I have been fortunate enough to attend several conferences on machine translation, as part of my role as project manager for the eLUNa Editorial interface, and have been encouraged to see how many other language professionals from around the world are also grappling with the challenges and opportunities that such new technologies present for our work. It’s a rapidly evolving field, and I’m excited to see where it leads us.
Personally, I like to think of new technologies as tools that we can use to do the more repetitive, mundane tasks that language professionals face. Computers are really useful for doing the robot work, freeing us up to focus on the more fulfilling and creative parts of our work!
How does your work fit into the larger framework of the United Nations?
The United Nations is such a huge organization, dealing with so many disparate and specialized areas of work. Editors at the United Nations work to bring all of that documentation — authored by various Member States, Secretariat officials and members of other United Nations bodies — into line with United Nations editorial policy, while retaining the detail and accuracy necessary for each area of specialization (legal, technical, humanitarian, administrative, etc.). We also have to be aware of areas and issues that are politically sensitive, and adjust our editing work accordingly.
What is the most memorable story about your work?
There are so many, but one of my earliest memorable moments was when I was working as a brand-new verbatim reporter in the Security Council. The Council members were all seated at the iconic horseshoe-shaped table, and I was sitting at the table in the centre of that, along with the press officers, listening to the interpretation of the speeches on the earpieces provided. I was nervous, of course, and when I stood up to walk out of the room, I forgot to first take my earpiece off. It was connected to the table with a wire, and I nearly yanked my ear off in the process! I felt like all eyes were on me, and had to fumble to get the earpiece off without dropping all my papers. My colleagues assured me that they had all done that at least once, which made me feel better!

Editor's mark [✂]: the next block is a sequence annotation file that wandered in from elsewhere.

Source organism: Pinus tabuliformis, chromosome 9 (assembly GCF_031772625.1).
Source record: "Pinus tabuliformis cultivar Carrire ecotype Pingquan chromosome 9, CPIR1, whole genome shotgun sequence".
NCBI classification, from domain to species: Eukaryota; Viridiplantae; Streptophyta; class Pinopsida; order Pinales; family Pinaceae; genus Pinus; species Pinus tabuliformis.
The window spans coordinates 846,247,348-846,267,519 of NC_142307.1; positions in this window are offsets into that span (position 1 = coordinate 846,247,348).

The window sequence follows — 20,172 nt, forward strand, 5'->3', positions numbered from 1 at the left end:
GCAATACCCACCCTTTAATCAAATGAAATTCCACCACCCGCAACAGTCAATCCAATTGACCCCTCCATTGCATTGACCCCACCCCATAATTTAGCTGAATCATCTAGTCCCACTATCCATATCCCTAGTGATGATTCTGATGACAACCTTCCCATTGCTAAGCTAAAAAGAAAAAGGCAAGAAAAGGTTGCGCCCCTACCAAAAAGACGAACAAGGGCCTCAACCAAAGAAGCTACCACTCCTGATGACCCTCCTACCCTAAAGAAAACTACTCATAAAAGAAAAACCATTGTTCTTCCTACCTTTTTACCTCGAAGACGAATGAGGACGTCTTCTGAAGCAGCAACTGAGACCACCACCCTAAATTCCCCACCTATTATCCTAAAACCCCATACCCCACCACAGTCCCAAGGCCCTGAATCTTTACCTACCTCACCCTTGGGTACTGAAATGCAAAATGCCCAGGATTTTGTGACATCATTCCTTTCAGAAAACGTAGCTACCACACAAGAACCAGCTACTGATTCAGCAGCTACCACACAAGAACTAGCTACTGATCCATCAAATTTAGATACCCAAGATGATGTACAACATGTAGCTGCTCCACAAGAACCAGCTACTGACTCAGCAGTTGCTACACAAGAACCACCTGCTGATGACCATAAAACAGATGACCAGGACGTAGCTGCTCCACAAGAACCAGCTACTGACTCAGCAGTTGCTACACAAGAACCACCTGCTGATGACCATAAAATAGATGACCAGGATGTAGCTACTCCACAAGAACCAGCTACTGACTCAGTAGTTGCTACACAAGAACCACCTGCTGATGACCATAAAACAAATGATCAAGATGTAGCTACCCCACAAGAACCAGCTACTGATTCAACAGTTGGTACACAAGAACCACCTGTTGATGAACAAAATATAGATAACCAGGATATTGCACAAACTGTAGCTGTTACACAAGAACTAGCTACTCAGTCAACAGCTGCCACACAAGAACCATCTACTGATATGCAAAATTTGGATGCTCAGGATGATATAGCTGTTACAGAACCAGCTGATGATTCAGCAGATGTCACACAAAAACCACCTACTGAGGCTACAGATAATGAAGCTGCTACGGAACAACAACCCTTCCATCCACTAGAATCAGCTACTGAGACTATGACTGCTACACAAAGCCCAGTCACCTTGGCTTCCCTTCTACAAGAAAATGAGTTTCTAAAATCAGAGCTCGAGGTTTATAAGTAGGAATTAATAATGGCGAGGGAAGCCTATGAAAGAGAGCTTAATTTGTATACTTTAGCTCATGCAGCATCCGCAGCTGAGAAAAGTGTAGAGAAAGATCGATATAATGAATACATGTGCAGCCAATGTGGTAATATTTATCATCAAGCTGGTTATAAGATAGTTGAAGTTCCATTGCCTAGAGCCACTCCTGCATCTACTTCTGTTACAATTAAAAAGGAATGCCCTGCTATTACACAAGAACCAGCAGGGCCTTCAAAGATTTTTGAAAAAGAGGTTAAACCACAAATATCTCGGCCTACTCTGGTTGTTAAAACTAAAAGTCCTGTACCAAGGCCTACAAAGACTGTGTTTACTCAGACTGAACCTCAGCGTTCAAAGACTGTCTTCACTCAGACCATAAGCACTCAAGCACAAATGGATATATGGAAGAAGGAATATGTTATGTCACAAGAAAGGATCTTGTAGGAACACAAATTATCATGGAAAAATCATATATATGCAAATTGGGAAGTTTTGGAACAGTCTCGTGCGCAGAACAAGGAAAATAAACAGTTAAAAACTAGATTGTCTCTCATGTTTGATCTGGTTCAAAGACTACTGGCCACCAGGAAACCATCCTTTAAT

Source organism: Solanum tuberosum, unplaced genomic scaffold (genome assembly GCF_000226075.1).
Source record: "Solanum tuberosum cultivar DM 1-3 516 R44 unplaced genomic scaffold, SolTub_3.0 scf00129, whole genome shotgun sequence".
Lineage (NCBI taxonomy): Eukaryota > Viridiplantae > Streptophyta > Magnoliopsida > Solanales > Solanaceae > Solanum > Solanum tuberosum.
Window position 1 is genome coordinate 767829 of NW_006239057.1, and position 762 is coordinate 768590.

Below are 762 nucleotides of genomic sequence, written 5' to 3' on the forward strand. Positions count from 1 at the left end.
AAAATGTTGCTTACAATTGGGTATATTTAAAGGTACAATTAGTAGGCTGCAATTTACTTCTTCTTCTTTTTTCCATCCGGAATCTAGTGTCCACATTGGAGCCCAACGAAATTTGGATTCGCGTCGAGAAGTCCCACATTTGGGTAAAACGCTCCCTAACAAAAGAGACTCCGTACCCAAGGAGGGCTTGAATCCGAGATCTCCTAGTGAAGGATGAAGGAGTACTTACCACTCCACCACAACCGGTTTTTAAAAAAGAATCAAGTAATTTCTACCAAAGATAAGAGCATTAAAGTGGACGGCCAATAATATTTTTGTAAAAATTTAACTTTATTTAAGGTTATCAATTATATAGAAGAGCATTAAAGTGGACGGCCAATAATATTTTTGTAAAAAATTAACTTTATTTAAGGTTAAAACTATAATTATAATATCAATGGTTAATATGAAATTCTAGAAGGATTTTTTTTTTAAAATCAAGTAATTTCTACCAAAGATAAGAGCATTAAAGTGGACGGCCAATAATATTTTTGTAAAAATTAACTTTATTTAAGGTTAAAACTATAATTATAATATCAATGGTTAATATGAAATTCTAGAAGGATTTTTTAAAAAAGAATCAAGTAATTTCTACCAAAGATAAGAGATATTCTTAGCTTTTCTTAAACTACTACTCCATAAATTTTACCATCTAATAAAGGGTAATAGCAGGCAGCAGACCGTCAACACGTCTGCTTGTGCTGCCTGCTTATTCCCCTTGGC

How does being multilingual affect your daily life in New York City?
It’s funny because, working with documents, I rarely use my languages out loud at work, unless it’s informally with colleagues. I do, however, now have an extensive (and very formal) vocabulary on United Nations-related topics in French and Spanish. So I’ve had some surprisingly good conversations with cab drivers about, say, the humanitarian situation in specific parts of Africa, or with people from various South American countries about indigenous rights there.
Do you have any advice for budding language professionals? Any tips on how to prepare for the competitive examinations for language positions?
Anything that helps you to brush up on your languages, such as reviewing grammar and usage, is of course helpful. To get an idea of the kind of vocabulary used at the United Nations, you can read through United Nations documents, which are available online. A good place to start would be the reports of the Secretary-General, which cover a wide variety of subjects and are available in all six official languages. Or you could watch archived (or live) webstreams of the meetings of the Security Council, General Assembly or other bodies (at webtv.un.org) and listen to the interpretation of the speeches into all six official languages. Also, before I took the exams, I remember reading a couple of books on the history and work of the United Nations, and finding that helpful as a general frame of reference.